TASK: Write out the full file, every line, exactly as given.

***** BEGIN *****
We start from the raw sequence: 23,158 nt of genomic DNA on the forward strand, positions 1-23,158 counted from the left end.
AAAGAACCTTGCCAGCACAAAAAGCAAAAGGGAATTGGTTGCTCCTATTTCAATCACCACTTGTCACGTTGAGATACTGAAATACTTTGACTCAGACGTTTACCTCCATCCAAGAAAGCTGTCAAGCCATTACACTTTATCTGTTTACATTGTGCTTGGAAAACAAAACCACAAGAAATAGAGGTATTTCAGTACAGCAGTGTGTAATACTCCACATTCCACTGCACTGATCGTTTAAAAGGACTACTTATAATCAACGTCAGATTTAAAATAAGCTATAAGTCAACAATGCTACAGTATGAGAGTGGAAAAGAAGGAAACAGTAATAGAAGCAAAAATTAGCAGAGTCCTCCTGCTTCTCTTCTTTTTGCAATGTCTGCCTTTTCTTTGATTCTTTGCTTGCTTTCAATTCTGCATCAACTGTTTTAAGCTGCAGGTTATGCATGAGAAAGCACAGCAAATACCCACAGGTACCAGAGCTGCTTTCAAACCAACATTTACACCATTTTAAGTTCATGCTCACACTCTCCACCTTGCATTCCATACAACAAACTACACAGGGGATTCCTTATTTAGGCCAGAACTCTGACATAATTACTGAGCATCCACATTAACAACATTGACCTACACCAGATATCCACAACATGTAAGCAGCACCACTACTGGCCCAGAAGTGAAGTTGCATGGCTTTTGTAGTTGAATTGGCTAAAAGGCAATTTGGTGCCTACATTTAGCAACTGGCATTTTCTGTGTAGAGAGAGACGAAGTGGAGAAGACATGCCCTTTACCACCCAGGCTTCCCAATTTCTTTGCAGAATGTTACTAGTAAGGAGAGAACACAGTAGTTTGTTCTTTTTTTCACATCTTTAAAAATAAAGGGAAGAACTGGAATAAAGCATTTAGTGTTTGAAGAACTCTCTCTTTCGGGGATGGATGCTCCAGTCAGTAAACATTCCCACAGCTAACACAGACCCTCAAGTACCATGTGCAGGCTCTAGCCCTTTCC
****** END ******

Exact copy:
We start from the raw sequence: 23,158 nt of genomic DNA on the forward strand, positions 1-23,158 counted from the left end.
AAAGAACCTTGCCAGCACAAAAAGCAAAAGGGAATTGGTTGCTCCTATTTCAATCACCACTTGTCACGTTGAGATACTGAAATACTTTGACTCAGACGTTTACCTCCATCCAAGAAAGCTGTCAAGCCATTACACTTTATCTGTTTACATTGTGCTTGGAAAACAAAACCACAAGAAATAGAGGTATTTCAGTACAGCAGTGTGTAATACTCCACATTCCACTGCACTGATCGTTTAAAAGGACTACTTATAATCAACGTCAGATTTAAAATAAGCTATAAGTCAACAATGCTACAGTATGAGAGTGGAAAAGAAGGAAACAGTAATAGAAGCAAAAATTAGCAGAGTCCTCCTGCTTCTCTTCTTTTTGCAATGTCTGCCTTTTCTTTGATTCTTTGCTTGCTTTCAATTCTGCATCAACTGTTTTAAGCTGCAGGTTATGCATGAGAAAGCACAGCAAATACCCACAGGTACCAGAGCTGCTTTCAAACCAACATTTACACCATTTTAAGTTCATGCTCACACTCTCCACCTTGCATTCCATACAACAAACTACACAGGGGATTCCTTATTTAGGCCAGAACTCTGACATAATTACTGAGCATCCACATTAACAACATTGACCTACACCAGATATCCACAACATGTAAGCAGCACCACTACTGGCCCAGAAGTGAAGTTGCATGGCTTTTGTAGTTGAATTGGCTAAAAGGCAATTTGGTGCCTACATTTAGCAACTGGCATTTTCTGTGTAGAGAGAGACGAAGTGGAGAAGACATGCCCTTTACCACCCAGGCTTCCCAATTTCTTTGCAGAATGTTACTAGTAAGGAGAGAACACAGTAGTTTGTTCTTTTTTTCACATCTTTAAAAATAAAGGGAAGAACTGGAATAAAGCATTTAGTGTTTGAAGAACTCTCTCTTTCGGGGATGGATGCTCCAGTCAGTAAACATTCCCACAGCTAACACAGACCCTCAAGTACCATGTGCAGGCTCTAGCCCTTTCC